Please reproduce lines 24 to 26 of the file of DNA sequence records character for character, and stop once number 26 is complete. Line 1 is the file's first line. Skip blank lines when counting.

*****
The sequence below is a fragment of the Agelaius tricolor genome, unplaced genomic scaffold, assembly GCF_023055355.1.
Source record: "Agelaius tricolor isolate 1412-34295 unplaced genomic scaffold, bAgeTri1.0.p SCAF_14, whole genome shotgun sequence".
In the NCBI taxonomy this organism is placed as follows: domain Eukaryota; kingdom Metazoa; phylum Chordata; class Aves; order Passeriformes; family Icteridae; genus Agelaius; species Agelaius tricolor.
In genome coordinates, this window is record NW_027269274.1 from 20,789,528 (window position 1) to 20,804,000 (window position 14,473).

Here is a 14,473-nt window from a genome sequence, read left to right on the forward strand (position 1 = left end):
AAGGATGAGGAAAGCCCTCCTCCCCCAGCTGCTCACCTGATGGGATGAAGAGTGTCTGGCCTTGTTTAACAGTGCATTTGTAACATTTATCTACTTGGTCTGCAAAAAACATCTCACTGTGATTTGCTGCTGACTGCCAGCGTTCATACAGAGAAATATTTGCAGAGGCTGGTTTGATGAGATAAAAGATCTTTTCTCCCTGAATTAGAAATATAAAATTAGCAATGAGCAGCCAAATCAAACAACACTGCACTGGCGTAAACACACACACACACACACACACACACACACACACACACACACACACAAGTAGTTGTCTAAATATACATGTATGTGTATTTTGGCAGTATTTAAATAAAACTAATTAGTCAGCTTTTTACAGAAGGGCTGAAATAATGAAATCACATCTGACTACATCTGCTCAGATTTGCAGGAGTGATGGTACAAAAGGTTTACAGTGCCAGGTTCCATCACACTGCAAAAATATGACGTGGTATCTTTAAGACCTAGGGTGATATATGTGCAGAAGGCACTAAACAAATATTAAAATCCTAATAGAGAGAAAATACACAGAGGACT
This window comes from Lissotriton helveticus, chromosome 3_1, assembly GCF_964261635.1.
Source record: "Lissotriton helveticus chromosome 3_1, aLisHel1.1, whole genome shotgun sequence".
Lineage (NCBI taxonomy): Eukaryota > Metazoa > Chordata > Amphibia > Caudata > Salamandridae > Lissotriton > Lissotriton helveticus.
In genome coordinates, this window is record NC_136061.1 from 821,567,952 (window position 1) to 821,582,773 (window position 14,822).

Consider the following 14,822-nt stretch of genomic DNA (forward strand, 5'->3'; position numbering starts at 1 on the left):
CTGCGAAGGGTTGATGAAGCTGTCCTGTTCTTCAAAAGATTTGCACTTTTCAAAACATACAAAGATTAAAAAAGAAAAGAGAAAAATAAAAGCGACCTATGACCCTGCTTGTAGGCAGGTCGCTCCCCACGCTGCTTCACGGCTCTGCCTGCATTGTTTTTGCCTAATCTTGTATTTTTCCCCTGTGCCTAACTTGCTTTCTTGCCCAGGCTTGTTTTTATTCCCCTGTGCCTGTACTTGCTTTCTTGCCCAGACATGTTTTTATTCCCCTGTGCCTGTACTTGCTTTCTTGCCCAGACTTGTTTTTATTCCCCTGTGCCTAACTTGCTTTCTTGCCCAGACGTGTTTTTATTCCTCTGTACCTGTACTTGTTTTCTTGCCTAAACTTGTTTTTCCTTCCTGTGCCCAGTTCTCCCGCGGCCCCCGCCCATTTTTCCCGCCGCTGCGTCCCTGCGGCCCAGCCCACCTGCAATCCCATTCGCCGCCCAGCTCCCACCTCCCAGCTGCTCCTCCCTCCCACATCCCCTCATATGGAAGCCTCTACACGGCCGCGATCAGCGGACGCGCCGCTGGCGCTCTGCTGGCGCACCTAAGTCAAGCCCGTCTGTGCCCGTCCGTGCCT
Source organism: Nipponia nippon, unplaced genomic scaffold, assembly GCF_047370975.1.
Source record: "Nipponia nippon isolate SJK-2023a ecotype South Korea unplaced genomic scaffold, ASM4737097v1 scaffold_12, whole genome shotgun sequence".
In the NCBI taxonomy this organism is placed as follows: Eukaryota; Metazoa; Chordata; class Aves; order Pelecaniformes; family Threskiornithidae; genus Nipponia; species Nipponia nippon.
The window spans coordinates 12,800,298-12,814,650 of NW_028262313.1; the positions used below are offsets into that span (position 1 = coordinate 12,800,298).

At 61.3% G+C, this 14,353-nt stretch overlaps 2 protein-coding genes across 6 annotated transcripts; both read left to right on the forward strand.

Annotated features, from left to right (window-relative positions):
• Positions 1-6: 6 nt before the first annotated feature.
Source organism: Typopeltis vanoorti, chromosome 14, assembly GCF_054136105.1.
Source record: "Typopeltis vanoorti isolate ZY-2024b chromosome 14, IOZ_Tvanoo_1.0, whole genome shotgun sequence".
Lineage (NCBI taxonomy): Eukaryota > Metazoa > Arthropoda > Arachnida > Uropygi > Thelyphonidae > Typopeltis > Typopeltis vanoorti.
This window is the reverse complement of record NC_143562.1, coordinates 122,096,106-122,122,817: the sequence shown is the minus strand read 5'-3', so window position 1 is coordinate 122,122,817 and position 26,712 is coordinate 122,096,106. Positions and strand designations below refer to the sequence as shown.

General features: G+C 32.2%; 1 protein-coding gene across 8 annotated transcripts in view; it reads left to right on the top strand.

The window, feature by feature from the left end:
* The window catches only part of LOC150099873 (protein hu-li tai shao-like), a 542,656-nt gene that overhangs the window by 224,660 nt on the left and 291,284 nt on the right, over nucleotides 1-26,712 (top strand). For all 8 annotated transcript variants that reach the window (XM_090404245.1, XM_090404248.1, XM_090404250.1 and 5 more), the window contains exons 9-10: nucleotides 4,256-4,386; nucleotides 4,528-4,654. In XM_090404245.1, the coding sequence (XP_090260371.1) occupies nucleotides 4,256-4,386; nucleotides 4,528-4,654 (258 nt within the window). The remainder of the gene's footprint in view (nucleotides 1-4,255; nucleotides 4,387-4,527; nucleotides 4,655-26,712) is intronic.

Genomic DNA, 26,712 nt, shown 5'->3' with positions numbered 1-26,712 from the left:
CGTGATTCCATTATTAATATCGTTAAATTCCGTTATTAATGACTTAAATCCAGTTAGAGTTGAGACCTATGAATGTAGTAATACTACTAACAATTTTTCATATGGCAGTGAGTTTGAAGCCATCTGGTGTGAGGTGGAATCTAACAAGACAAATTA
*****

General features: G+C 32.2%; 1 protein-coding gene across 8 annotated transcripts in view; it reads left to right on the top strand.

The window, feature by feature from the left end:
* The window catches only part of LOC150099873 (protein hu-li tai shao-like), a 542,656-nt gene that overhangs the window by 224,660 nt on the left and 291,284 nt on the right, over nucleotides 1-26,712 (top strand). For all 8 annotated transcript variants that reach the window (XM_090404245.1, XM_090404248.1, XM_090404250.1 and 5 more), the window contains exons 9-10: nucleotides 4,256-4,386; nucleotides 4,528-4,654. In XM_090404245.1, the coding sequence (XP_090260371.1) occupies nucleotides 4,256-4,386; nucleotides 4,528-4,654 (258 nt within the window). The remainder of the gene's footprint in view (nucleotides 1-4,255; nucleotides 4,387-4,527; nucleotides 4,655-26,712) is intronic.